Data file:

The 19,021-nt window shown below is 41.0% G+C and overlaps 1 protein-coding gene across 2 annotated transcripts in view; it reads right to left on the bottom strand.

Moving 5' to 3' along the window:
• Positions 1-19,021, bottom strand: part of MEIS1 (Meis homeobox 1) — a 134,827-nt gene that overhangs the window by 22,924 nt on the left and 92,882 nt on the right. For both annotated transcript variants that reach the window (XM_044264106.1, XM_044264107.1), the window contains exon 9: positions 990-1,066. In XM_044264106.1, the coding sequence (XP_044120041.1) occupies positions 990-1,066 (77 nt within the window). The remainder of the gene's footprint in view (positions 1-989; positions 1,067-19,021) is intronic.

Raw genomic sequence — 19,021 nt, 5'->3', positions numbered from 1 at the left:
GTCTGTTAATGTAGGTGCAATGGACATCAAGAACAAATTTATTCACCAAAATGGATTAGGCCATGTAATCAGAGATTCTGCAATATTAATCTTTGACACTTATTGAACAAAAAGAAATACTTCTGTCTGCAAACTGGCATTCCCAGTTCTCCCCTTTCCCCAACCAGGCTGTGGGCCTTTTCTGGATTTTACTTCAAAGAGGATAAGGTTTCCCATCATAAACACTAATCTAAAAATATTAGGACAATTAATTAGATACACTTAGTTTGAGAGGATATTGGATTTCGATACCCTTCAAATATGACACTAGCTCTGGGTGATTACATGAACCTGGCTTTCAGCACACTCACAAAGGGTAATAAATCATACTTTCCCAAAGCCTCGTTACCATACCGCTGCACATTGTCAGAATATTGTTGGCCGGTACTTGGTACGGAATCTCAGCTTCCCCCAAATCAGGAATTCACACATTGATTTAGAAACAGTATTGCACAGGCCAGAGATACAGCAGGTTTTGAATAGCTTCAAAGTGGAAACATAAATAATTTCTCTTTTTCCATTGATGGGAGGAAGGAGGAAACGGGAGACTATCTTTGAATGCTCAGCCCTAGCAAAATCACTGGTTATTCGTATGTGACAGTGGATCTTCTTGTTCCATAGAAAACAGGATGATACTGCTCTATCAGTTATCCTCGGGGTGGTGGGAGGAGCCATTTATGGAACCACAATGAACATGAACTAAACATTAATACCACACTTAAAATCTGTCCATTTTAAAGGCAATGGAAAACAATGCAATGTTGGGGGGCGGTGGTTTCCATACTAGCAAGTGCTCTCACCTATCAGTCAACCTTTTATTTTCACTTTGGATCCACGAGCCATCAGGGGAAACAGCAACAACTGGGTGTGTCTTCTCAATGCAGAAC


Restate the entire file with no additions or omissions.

The 19,021-nt window shown below is 41.0% G+C and overlaps 1 protein-coding gene across 2 annotated transcripts in view; it reads right to left on the bottom strand.

Moving 5' to 3' along the window:
• Positions 1-19,021, bottom strand: part of MEIS1 (Meis homeobox 1) — a 134,827-nt gene that overhangs the window by 22,924 nt on the left and 92,882 nt on the right. For both annotated transcript variants that reach the window (XM_044264106.1, XM_044264107.1), the window contains exon 9: positions 990-1,066. In XM_044264106.1, the coding sequence (XP_044120041.1) occupies positions 990-1,066 (77 nt within the window). The remainder of the gene's footprint in view (positions 1-989; positions 1,067-19,021) is intronic.

Raw genomic sequence — 19,021 nt, 5'->3', positions numbered from 1 at the left:
GTCTGTTAATGTAGGTGCAATGGACATCAAGAACAAATTTATTCACCAAAATGGATTAGGCCATGTAATCAGAGATTCTGCAATATTAATCTTTGACACTTATTGAACAAAAAGAAATACTTCTGTCTGCAAACTGGCATTCCCAGTTCTCCCCTTTCCCCAACCAGGCTGTGGGCCTTTTCTGGATTTTACTTCAAAGAGGATAAGGTTTCCCATCATAAACACTAATCTAAAAATATTAGGACAATTAATTAGATACACTTAGTTTGAGAGGATATTGGATTTCGATACCCTTCAAATATGACACTAGCTCTGGGTGATTACATGAACCTGGCTTTCAGCACACTCACAAAGGGTAATAAATCATACTTTCCCAAAGCCTCGTTACCATACCGCTGCACATTGTCAGAATATTGTTGGCCGGTACTTGGTACGGAATCTCAGCTTCCCCCAAATCAGGAATTCACACATTGATTTAGAAACAGTATTGCACAGGCCAGAGATACAGCAGGTTTTGAATAGCTTCAAAGTGGAAACATAAATAATTTCTCTTTTTCCATTGATGGGAGGAAGGAGGAAACGGGAGACTATCTTTGAATGCTCAGCCCTAGCAAAATCACTGGTTATTCGTATGTGACAGTGGATCTTCTTGTTCCATAGAAAACAGGATGATACTGCTCTATCAGTTATCCTCGGGGTGGTGGGAGGAGCCATTTATGGAACCACAATGAACATGAACTAAACATTAATACCACACTTAAAATCTGTCCATTTTAAAGGCAATGGAAAACAATGCAATGTTGGGGGGCGGTGGTTTCCATACTAGCAAGTGCTCTCACCTATCAGTCAACCTTTTATTTTCACTTTGGATCCACGAGCCATCAGGGGAAACAGCAACAACTGGGTGTGTCTTCTCAATGCAGAAC